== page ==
With rising rents, advocacy groups are urging lawmakers to pass laws that cap just how much rents can go up.
The Alliance of Californians for Community Empowerment and the San Francisco Tenants Union are two such groups pressing the issue in California. They are trying to get a proposed law on an upcoming ballot that would permit greater rent regulation.
“If you’re an owner of apartments, rent controls are a very, very scary thing,” John Sebree, director of the national multi-housing group for Marcus & Millichap, a brokerage firm, told the National Real Estate Investor.
In many parts of the country, lawmakers are not allowed to create new rules to limit how much landlords can raise rents at their properties. Only five states have rent regulation or rent control laws currently: California, Maryland, New York, New Jersey, and Washington, D.C. But even in those states, rent regulation usually does not extend to the rents on new apartment units, National Real Estate Investor reported.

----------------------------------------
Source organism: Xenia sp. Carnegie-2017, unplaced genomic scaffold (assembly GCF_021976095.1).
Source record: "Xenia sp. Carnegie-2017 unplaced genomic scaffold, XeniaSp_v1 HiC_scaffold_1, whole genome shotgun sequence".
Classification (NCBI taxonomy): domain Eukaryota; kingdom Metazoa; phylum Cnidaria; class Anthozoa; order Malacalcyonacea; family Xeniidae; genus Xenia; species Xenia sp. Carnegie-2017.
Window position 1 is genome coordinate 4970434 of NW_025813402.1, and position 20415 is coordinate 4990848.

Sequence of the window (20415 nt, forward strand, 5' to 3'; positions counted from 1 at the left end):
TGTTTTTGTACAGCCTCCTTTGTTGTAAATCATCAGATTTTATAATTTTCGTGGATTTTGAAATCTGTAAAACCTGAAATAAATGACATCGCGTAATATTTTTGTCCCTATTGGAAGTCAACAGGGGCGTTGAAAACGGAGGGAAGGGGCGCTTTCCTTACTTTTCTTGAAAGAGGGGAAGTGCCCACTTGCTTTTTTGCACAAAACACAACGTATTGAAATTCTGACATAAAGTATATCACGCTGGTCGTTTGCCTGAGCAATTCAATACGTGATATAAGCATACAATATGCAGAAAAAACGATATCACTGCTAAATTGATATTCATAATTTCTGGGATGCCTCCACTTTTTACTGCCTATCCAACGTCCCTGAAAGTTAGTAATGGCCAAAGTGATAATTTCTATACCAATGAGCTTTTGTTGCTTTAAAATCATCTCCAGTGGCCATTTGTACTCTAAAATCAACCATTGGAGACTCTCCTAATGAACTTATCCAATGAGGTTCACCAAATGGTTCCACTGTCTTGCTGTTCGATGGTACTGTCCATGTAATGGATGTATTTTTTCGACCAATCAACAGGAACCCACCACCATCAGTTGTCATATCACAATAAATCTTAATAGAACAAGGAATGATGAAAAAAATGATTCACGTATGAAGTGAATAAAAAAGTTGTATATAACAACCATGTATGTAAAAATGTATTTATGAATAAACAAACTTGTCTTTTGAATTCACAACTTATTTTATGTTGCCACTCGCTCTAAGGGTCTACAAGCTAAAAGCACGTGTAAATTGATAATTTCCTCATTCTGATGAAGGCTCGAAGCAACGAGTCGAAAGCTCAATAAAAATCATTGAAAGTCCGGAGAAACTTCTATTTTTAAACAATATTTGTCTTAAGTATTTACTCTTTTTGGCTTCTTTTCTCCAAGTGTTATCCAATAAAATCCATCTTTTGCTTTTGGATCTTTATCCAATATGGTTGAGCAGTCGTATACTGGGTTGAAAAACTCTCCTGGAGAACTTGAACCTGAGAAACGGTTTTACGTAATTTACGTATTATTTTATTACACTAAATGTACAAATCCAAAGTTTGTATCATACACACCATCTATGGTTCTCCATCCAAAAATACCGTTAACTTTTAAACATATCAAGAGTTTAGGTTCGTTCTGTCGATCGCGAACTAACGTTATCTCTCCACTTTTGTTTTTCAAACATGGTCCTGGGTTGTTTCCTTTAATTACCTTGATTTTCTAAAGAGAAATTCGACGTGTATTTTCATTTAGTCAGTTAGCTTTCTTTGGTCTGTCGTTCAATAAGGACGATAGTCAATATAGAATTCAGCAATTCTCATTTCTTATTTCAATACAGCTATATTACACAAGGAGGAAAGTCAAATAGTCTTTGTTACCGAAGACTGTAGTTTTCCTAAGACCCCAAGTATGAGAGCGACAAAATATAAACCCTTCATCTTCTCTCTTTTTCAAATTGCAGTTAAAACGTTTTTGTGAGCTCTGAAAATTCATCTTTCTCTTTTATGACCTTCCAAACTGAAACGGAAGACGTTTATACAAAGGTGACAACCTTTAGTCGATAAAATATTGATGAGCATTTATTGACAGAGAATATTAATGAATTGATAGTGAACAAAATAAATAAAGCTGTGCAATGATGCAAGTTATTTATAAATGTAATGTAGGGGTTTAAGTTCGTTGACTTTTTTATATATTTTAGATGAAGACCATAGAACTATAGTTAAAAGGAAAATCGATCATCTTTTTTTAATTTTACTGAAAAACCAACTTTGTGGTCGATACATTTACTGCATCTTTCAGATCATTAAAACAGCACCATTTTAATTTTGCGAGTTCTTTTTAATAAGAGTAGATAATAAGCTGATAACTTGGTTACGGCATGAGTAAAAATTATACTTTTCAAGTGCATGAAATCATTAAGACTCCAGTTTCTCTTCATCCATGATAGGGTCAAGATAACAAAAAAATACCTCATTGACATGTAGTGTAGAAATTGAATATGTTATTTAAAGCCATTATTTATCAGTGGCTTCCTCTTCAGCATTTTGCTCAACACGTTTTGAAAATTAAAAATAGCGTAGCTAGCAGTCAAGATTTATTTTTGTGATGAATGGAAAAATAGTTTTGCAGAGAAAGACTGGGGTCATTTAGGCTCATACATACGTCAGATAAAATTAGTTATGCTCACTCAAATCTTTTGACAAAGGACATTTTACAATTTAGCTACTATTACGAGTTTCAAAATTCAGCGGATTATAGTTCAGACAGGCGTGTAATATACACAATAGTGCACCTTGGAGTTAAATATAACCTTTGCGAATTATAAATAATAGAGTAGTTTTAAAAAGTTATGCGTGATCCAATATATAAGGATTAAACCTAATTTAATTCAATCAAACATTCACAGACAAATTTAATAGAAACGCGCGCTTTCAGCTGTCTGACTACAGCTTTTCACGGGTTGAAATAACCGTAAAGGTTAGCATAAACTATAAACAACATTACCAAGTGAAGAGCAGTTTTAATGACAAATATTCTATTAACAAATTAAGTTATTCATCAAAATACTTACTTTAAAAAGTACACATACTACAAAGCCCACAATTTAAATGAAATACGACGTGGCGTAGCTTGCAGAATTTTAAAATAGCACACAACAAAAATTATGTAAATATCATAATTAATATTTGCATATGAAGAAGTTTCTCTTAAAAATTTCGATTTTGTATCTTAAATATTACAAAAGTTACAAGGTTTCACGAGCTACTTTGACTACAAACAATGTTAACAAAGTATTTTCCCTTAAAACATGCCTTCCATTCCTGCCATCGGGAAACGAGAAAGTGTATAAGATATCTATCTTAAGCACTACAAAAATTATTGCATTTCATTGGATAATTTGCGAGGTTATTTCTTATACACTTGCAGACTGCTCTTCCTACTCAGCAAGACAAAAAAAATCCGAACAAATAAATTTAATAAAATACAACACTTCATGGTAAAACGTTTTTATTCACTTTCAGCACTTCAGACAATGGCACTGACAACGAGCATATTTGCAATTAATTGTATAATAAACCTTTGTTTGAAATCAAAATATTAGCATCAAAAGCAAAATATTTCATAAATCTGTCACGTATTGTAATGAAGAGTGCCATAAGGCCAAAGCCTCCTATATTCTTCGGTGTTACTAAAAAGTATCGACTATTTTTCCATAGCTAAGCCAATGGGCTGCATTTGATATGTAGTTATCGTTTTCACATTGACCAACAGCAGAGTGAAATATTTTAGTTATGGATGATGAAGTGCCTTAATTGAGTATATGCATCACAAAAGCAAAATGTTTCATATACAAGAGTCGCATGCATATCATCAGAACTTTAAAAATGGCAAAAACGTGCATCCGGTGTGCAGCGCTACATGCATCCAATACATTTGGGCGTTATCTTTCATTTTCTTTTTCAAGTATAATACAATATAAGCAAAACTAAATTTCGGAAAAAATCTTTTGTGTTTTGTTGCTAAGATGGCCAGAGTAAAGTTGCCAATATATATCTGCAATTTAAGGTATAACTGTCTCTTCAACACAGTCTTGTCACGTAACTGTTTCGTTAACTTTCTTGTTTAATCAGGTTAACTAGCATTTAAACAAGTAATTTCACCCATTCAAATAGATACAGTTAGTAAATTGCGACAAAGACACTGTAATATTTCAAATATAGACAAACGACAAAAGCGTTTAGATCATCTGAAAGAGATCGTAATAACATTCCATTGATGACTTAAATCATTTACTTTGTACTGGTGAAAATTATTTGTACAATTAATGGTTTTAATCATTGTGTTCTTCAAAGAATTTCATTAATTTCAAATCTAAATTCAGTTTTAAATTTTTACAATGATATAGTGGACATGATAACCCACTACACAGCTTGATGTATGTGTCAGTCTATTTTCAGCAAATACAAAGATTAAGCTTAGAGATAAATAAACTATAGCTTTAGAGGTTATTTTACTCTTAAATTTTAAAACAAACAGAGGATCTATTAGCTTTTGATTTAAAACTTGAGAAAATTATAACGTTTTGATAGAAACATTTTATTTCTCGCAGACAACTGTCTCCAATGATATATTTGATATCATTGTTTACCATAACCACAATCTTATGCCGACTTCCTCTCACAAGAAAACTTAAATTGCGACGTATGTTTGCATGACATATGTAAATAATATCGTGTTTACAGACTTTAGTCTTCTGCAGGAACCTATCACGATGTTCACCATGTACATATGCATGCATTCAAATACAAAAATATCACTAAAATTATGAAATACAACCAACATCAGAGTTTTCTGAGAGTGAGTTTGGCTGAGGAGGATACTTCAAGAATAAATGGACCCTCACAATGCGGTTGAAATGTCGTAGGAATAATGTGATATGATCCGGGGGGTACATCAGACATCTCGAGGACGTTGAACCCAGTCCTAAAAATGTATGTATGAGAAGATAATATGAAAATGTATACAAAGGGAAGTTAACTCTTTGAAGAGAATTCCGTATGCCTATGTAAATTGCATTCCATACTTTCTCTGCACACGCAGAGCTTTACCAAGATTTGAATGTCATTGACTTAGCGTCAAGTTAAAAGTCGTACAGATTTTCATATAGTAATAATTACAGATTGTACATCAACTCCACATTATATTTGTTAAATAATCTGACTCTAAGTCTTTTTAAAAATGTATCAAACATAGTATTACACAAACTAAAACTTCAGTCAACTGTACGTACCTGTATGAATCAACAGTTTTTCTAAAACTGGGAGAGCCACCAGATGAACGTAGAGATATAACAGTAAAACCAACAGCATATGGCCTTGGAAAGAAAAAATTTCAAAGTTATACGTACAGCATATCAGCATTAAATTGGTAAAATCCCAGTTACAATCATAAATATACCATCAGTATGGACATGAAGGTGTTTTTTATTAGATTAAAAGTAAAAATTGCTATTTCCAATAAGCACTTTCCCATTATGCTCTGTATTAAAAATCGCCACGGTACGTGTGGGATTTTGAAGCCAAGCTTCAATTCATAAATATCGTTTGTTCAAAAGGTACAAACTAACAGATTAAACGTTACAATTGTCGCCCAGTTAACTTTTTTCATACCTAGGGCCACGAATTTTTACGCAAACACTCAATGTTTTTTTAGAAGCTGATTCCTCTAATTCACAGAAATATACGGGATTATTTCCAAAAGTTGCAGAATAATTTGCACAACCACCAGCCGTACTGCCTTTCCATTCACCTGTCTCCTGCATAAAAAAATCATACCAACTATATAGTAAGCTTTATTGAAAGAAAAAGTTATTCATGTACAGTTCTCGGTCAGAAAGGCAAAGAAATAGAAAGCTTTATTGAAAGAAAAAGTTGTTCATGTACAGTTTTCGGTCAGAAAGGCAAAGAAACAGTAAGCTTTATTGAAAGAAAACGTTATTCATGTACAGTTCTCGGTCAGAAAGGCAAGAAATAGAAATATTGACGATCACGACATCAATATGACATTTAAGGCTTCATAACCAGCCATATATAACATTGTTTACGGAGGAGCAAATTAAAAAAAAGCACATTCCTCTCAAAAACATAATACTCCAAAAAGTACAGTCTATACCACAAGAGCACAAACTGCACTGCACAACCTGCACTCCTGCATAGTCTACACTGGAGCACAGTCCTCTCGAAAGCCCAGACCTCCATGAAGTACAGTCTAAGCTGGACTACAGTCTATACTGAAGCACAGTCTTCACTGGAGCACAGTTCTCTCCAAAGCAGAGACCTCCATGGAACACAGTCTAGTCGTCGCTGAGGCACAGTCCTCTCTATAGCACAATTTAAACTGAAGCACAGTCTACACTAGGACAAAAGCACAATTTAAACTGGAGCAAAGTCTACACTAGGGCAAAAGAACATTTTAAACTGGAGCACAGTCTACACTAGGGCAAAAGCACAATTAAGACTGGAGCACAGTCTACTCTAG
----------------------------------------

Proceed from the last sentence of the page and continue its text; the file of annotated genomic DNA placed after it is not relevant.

For instance, in California, rent control laws do not apply to housing built after 1995; many older properties are also exempted. In New York, its rent stabilization law only applies to housing built prior to 1974. Further, New York apartments are no longer held under rent regulation once rents increase above $2,700 a month and they become vacant. As such, the number of rent-controlled apartments in New York is drastically shrinking.
More than two-thirds of states have laws that make it impossible for local governments to create rent regulations that restrict the ability of landlords to set their rental rates as high as the market will support, according to the National Real Estate Investor. But housing advocates hope to change the law. Recent efforts by advocates in Illinois, Massachusetts, Michigan, and Oregon are trying to remove the ban against rent control laws in their states.
Multifamily developers argue that rent regulation applied to new construction would reduce the incentive to build new housing. A smaller number of rental units would in turn create greater competition for housing.
“If there is a negative effect on housing supply, you’re not really moving the affordable housing discussion ahead,” said Rebekah King, acting director of policy for the National Housing Conference, a nonprofit organization focused on affordable housing.
This article was contributed to The Log by National Association of Realtors.